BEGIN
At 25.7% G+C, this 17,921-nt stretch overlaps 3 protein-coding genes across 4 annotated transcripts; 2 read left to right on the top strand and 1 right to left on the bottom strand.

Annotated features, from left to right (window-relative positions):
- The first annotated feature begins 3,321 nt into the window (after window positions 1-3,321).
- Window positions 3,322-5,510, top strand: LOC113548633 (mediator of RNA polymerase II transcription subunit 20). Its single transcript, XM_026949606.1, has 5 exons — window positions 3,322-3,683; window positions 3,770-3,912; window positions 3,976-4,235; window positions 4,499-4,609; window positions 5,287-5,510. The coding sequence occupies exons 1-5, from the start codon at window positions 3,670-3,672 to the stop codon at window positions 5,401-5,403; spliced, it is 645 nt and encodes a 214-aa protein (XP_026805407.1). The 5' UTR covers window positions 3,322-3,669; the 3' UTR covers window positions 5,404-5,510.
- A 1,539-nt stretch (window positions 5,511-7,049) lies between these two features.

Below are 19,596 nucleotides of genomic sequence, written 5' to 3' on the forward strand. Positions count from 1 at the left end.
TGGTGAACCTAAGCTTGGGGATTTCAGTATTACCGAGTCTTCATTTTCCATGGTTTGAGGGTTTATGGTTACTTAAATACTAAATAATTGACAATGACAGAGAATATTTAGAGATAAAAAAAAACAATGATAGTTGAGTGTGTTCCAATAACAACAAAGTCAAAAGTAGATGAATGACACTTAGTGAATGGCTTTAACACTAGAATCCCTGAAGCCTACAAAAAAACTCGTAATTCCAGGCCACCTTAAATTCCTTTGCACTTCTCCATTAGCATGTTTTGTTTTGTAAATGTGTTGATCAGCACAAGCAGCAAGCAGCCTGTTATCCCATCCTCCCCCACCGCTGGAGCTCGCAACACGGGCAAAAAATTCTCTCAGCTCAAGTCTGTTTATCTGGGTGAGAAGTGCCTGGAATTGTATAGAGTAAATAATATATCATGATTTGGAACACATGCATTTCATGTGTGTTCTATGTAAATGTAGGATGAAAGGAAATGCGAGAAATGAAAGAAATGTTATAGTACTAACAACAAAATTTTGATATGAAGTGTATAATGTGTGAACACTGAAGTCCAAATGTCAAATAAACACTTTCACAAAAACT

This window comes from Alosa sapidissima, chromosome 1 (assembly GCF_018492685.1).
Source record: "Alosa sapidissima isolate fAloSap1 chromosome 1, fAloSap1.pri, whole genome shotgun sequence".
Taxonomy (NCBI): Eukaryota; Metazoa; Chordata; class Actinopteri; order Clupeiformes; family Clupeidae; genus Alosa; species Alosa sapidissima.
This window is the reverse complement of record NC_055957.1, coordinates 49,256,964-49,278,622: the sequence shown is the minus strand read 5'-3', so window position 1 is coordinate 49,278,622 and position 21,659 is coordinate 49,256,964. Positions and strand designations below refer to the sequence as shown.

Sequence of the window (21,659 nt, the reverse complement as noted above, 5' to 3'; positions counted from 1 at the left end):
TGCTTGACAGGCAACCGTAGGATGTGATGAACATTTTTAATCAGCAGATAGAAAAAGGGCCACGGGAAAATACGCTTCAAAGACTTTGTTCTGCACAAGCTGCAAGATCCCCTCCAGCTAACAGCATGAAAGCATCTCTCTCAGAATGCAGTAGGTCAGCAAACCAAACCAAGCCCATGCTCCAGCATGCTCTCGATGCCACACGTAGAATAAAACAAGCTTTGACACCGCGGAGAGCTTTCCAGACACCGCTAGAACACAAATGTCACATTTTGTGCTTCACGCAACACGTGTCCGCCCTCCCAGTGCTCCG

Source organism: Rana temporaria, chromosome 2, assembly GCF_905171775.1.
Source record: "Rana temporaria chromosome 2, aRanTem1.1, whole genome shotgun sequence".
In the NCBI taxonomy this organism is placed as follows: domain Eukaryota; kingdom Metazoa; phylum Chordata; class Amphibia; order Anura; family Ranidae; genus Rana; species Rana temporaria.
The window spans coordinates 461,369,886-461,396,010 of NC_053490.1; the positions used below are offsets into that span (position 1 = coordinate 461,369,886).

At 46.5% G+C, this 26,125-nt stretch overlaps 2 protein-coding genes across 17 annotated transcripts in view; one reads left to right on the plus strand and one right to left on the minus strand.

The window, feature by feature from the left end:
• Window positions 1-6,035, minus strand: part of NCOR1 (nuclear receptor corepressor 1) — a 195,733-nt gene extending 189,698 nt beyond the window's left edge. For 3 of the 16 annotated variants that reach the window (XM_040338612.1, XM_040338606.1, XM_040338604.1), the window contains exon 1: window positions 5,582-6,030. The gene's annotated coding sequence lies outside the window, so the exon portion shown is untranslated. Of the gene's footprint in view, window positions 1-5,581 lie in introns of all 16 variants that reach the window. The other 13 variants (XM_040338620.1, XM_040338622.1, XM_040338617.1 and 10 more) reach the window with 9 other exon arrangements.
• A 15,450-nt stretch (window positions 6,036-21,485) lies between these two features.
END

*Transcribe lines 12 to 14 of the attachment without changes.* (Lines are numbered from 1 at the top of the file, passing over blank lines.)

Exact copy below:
Sequence of the window (21,659 nt, the reverse complement as noted above, 5' to 3'; positions counted from 1 at the left end):
TGCTTGACAGGCAACCGTAGGATGTGATGAACATTTTTAATCAGCAGATAGAAAAAGGGCCACGGGAAAATACGCTTCAAAGACTTTGTTCTGCACAAGCTGCAAGATCCCCTCCAGCTAACAGCATGAAAGCATCTCTCTCAGAATGCAGTAGGTCAGCAAACCAAACCAAGCCCATGCTCCAGCATGCTCTCGATGCCACACGTAGAATAAAACAAGCTTTGACACCGCGGAGAGCTTTCCAGACACCGCTAGAACACAAATGTCACATTTTGTGCTTCACGCAACACGTGTCCGCCCTCCCAGTGCTCCG

Source organism: Rana temporaria, chromosome 2, assembly GCF_905171775.1.